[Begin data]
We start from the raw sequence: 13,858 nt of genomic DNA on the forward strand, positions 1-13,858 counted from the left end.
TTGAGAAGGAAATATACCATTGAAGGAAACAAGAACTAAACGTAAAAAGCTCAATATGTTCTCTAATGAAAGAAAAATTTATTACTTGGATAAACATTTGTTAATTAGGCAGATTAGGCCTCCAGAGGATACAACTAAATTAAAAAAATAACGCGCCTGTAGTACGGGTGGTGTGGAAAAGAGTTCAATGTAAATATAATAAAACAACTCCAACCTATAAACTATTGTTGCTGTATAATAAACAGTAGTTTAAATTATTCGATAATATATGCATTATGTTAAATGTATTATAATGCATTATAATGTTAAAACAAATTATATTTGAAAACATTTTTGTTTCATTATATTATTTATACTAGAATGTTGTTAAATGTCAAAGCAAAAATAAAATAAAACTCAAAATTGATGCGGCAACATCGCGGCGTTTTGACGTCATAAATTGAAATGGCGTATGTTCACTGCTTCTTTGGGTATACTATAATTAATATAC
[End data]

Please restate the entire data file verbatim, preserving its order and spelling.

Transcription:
We start from the raw sequence: 13,858 nt of genomic DNA on the forward strand, positions 1-13,858 counted from the left end.
TTGAGAAGGAAATATACCATTGAAGGAAACAAGAACTAAACGTAAAAAGCTCAATATGTTCTCTAATGAAAGAAAAATTTATTACTTGGATAAACATTTGTTAATTAGGCAGATTAGGCCTCCAGAGGATACAACTAAATTAAAAAAATAACGCGCCTGTAGTACGGGTGGTGTGGAAAAGAGTTCAATGTAAATATAATAAAACAACTCCAACCTATAAACTATTGTTGCTGTATAATAAACAGTAGTTTAAATTATTCGATAATATATGCATTATGTTAAATGTATTATAATGCATTATAATGTTAAAACAAATTATATTTGAAAACATTTTTGTTTCATTATATTATTTATACTAGAATGTTGTTAAATGTCAAAGCAAAAATAAAATAAAACTCAAAATTGATGCGGCAACATCGCGGCGTTTTGACGTCATAAATTGAAATGGCGTATGTTCACTGCTTCTTTGGGTATACTATAATTAATATAC